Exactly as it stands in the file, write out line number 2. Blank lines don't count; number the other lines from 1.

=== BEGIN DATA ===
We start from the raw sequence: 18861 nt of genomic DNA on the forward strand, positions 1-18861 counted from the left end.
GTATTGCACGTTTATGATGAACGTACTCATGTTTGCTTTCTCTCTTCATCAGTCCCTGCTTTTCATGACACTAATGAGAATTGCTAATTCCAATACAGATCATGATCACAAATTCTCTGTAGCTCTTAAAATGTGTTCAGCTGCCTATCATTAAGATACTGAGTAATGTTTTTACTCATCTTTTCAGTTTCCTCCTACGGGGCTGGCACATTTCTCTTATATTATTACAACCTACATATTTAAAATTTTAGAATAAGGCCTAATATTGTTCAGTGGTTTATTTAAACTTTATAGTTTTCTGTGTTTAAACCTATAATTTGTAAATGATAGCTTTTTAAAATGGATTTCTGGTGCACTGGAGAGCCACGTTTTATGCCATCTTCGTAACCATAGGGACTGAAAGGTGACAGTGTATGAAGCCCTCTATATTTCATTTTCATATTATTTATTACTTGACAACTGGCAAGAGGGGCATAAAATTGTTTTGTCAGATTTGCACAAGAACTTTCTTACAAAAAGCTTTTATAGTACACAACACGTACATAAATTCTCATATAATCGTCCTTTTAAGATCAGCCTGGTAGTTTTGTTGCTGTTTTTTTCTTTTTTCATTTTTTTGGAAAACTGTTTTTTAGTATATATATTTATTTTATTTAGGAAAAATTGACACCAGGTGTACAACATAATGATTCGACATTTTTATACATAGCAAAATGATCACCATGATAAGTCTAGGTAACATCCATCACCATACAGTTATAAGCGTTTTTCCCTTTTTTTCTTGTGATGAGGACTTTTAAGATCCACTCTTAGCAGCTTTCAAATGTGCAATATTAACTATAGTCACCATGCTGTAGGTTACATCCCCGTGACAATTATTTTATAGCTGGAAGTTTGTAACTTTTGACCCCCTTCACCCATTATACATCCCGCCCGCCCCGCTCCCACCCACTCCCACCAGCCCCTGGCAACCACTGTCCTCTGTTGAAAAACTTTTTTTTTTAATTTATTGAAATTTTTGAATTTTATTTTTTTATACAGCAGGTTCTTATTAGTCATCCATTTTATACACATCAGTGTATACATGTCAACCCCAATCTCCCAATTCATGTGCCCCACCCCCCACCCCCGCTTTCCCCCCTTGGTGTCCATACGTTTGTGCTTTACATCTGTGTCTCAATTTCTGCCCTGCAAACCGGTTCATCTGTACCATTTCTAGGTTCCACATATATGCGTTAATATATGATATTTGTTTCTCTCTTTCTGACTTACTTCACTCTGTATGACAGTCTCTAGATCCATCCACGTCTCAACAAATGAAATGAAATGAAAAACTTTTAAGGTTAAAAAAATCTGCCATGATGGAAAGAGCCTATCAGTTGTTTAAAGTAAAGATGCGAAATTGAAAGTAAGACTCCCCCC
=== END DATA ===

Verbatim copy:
GTATTGCACGTTTATGATGAACGTACTCATGTTTGCTTTCTCTCTTCATCAGTCCCTGCTTTTCATGACACTAATGAGAATTGCTAATTCCAATACAGATCATGATCACAAATTCTCTGTAGCTCTTAAAATGTGTTCAGCTGCCTATCATTAAGATACTGAGTAATGTTTTTACTCATCTTTTCAGTTTCCTCCTACGGGGCTGGCACATTTCTCTTATATTATTACAACCTACATATTTAAAATTTTAGAATAAGGCCTAATATTGTTCAGTGGTTTATTTAAACTTTATAGTTTTCTGTGTTTAAACCTATAATTTGTAAATGATAGCTTTTTAAAATGGATTTCTGGTGCACTGGAGAGCCACGTTTTATGCCATCTTCGTAACCATAGGGACTGAAAGGTGACAGTGTATGAAGCCCTCTATATTTCATTTTCATATTATTTATTACTTGACAACTGGCAAGAGGGGCATAAAATTGTTTTGTCAGATTTGCACAAGAACTTTCTTACAAAAAGCTTTTATAGTACACAACACGTACATAAATTCTCATATAATCGTCCTTTTAAGATCAGCCTGGTAGTTTTGTTGCTGTTTTTTTCTTTTTTCATTTTTTTGGAAAACTGTTTTTTAGTATATATATTTATTTTATTTAGGAAAAATTGACACCAGGTGTACAACATAATGATTCGACATTTTTATACATAGCAAAATGATCACCATGATAAGTCTAGGTAACATCCATCACCATACAGTTATAAGCGTTTTTCCCTTTTTTTCTTGTGATGAGGACTTTTAAGATCCACTCTTAGCAGCTTTCAAATGTGCAATATTAACTATAGTCACCATGCTGTAGGTTACATCCCCGTGACAATTATTTTATAGCTGGAAGTTTGTAACTTTTGACCCCCTTCACCCATTATACATCCCGCCCGCCCCGCTCCCACCCACTCCCACCAGCCCCTGGCAACCACTGTCCTCTGTTGAAAAACTTTTTTTTTTAATTTATTGAAATTTTTGAATTTTATTTTTTTATACAGCAGGTTCTTATTAGTCATCCATTTTATACACATCAGTGTATACATGTCAACCCCAATCTCCCAATTCATGTGCCCCACCCCCCACCCCCGCTTTCCCCCCTTGGTGTCCATACGTTTGTGCTTTACATCTGTGTCTCAATTTCTGCCCTGCAAACCGGTTCATCTGTACCATTTCTAGGTTCCACATATATGCGTTAATATATGATATTTGTTTCTCTCTTTCTGACTTACTTCACTCTGTATGACAGTCTCTAGATCCATCCACGTCTCAACAAATGAAATGAAATGAAAAACTTTTAAGGTTAAAAAAATCTGCCATGATGGAAAGAGCCTATCAGTTGTTTAAAGTAAAGATGCGAAATTGAAAGTAAGACTCCCCCC